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Mr. Howard, and had been married previously to an officer in the East India Company's service, and her health had suffered much from a long residence in a hot climate. She had lost two children in India, and at Colonel Clifford's death, came to England to have a home for her only surviving child during his holidays. Frank Clifford obtained a cadetship, through the interest of some of his father's old friends, and sailed for India a few months after his mother's death, having promised to act a brother's part by the little Edith. He went to see her at school before he left England, and parted from her with a much happier heart after witnessing how affectionately the little girl was treated.

He always kept up a correspondence, first with Mrs. Sinclair, and, in later years, with his half-sister, but they had not met since, for having very limited means independent of his pay, he could not afford a journey to England, nor, indeed, excepting Edith, had he any near relations to induce him to do so.

Hating the melancholy of his desolate home, Mr. Howard resolved to let Harrington Court and go abroad for a year or two.

He wandered far and wide, and the charms of an ever-changing life, to one who felt homeless from having no dear one to make any place a home to him, were great for a time; but he was beginning to weary at last, when he became interested in a lady who, with her little girl about two years older than his own Edith, was residing at Naples. Mrs. Merton saw the favourable impression she had made, and, on due inquiry, thought the match would be deserving of her attention, so she soon discovered how to please Mr. Howard, and flattered him by appealing to his good sense and judgment to advise her respecting her darling Eleanor, lamenting, most pathetically, her desolate condition, without any one on whom to lean for help and guidance. This had the result she desired and intended, and so Mr. Howard's choice fell a second time on a widow, and he offered to become her authorized protector, and adviser for life. He soon found out that the lady intended to manage her own affairs and him too; however, he was an easy, goodnatured, and good-tempered man. She made him a very good wife, and he found her a

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pleasant companion; he had no more trouble of housekeeping, and had a home again, though a foreign one, for Madame, except accompanying him a few times on his occasional visits to England to see his child, preferred a séjour abroad on her daughter's account, whom she placed, when old enough, at a French pension, that she might have every advantage and be fit, as her mother deemed, to fill the position of an heiress.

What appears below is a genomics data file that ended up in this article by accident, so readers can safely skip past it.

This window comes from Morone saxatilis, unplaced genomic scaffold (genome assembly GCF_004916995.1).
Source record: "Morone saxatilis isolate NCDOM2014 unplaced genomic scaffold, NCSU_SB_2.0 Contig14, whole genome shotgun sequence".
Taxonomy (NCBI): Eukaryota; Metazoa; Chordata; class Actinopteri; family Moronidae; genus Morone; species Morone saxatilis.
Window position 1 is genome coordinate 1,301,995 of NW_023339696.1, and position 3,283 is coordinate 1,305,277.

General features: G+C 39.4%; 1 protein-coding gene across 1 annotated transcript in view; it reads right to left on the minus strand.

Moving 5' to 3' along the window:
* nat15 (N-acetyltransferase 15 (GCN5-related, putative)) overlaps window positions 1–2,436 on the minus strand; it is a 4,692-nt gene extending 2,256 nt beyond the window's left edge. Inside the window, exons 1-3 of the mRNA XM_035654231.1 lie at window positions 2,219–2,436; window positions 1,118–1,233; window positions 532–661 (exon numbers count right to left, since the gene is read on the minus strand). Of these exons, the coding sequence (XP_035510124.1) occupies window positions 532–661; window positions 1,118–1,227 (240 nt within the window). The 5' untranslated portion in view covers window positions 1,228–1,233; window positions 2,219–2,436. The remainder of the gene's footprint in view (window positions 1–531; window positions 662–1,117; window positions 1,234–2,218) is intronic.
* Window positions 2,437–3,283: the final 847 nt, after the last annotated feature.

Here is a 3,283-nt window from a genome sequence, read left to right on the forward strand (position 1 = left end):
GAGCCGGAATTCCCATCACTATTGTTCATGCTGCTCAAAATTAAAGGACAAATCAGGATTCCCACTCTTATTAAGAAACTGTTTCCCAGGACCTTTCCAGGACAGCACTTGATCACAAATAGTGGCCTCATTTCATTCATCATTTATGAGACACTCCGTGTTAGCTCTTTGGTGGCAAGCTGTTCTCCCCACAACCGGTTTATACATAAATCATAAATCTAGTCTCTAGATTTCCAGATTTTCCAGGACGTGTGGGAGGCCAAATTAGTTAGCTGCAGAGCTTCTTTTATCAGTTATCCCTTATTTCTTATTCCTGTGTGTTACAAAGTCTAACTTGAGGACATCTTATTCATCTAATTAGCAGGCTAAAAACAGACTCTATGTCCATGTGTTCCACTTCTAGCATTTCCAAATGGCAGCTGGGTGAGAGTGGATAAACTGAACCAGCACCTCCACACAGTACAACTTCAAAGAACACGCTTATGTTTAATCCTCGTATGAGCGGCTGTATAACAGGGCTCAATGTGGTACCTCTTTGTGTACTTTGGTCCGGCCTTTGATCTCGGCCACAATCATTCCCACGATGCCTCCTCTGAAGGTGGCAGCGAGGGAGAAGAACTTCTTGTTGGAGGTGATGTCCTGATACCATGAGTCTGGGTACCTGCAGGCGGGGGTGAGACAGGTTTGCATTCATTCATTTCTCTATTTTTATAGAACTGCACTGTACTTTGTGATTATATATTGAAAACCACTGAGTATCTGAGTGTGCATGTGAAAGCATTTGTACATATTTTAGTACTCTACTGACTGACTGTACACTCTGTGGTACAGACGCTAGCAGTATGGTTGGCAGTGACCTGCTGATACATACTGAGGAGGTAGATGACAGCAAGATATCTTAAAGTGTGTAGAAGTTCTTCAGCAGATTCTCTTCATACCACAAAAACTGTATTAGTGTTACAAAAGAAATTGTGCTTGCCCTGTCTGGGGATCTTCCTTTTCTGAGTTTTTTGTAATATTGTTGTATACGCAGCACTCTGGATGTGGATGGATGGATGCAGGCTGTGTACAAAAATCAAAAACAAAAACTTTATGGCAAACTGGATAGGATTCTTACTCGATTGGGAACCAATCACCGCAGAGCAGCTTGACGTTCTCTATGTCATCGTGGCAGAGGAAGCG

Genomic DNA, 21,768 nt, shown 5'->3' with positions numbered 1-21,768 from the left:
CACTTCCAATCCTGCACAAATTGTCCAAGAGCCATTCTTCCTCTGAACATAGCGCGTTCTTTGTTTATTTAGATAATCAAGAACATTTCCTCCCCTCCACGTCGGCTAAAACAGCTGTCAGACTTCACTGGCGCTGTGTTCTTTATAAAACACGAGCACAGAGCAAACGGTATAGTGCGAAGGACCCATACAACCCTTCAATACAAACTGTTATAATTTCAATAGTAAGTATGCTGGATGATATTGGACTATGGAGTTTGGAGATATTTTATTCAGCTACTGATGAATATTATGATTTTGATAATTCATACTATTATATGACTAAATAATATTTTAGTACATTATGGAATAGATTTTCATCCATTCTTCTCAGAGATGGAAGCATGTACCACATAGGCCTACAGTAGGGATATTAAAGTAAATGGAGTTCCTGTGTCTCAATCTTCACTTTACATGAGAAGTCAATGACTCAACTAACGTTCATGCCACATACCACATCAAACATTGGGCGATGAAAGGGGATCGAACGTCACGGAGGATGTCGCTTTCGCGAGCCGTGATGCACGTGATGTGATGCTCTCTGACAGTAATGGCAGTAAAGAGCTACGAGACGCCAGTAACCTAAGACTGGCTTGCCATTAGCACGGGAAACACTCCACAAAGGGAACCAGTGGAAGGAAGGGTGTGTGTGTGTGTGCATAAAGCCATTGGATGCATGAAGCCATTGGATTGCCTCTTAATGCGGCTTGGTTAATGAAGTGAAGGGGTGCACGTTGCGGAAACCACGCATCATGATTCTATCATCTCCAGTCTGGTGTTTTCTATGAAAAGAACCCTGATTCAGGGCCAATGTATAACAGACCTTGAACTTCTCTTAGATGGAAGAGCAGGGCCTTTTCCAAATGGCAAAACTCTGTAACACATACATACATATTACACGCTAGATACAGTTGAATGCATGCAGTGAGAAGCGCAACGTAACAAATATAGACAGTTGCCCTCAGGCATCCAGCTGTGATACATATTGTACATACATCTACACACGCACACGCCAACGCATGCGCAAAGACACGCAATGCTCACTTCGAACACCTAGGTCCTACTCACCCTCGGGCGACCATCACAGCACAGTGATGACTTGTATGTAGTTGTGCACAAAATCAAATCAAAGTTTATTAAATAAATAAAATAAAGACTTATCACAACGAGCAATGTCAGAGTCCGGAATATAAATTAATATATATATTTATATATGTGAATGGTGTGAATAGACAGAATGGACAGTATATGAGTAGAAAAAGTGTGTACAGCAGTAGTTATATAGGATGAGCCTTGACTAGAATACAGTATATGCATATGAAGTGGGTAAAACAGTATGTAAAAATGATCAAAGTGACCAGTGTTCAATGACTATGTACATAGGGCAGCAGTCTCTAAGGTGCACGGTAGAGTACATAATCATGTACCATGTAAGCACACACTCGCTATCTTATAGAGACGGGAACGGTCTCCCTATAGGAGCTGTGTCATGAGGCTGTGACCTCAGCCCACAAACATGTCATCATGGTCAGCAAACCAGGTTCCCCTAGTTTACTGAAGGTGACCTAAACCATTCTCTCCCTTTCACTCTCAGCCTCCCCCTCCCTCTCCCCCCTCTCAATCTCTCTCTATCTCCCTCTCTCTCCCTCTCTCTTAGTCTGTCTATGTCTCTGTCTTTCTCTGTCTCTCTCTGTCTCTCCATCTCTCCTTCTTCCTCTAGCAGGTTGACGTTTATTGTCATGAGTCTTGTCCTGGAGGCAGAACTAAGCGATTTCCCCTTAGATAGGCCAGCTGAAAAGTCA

Mr. Howard, on looking into his affairs, found that they were in a very unsatisfactory state, and that living abroad would be conducive to restoring them to a better condition, so he satisfied himself with seeing Edith twice a year, sometimes taking her to spend a part of her holidays with him abroad, but generally at a cottage near Harrington, which

him the opportunity of looking after his estate. So Edith grew up, rarely seeing either her step-mother or half-brother and sister, but enjoying her holiday at Harrington extremely. The cottage where they always lodged belonged to her old nurse, who loved to wait on, and take care of, her former charge.

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Mrs. Sinclair had well discharged her dying friend's request, and Edith, in return, loved her with all the warmth of her affectionate disposition, and felt the grief of parting very bitterly; also, knowing so little of her new relatives, she looked forward with fear and sadness to her permanent return to Harrington Court, where Mr. Howard had now come to take

up

his abode, his wife no longer having any objection, as her daughter's education was completed, and both liked the idea of keeping up plenty of society in a fine old country house.

When Edith retired to bed on the last evening of her happy school life, she felt scarcely able to control herself sufficiently to wish good night to her companions, and on reaching her room, threw herself into a chair, and laying her head on the bed, burst into tears, in which state she was found by Mrs. Sinclair, who had come up to give a few parting words of affectionate advice.

Edith, dearest child, you must not give way thus—indeed, you must not; it is wrong. This is not cheerfully obeying God's holy will in all things. Do you not remember our last Sunday evening's conversation, dearest ?"

Edith put her arms round her kind friend, and said

Oh, I know it is very weak and wrong, but to feel I shall not have you to come to in any trouble or sorrow! I know Mrs. Howard, or mamma, as I must call her, even if she is kind in some ways, can never help me like

you.”

But, Edith, dearest, you may always write to me of anything which only concerns yourself; your own doubts and fears, failings and weaknesses; and remember, above all, my child, that there is One who is ever near, to guide and keep you by His love. He, perhaps, takes you from your earthly friend, to teach you to lean on and trust in Him alone.”

By degrees, the young girl became calm, and tried to look forward to her new life with cheerfulness and hope.

The next morning she started at an early hour with a schoolfellow, whose father had promised to take charge of Edith also, to the station, where her family would meet her. The journey was long, and it was one of

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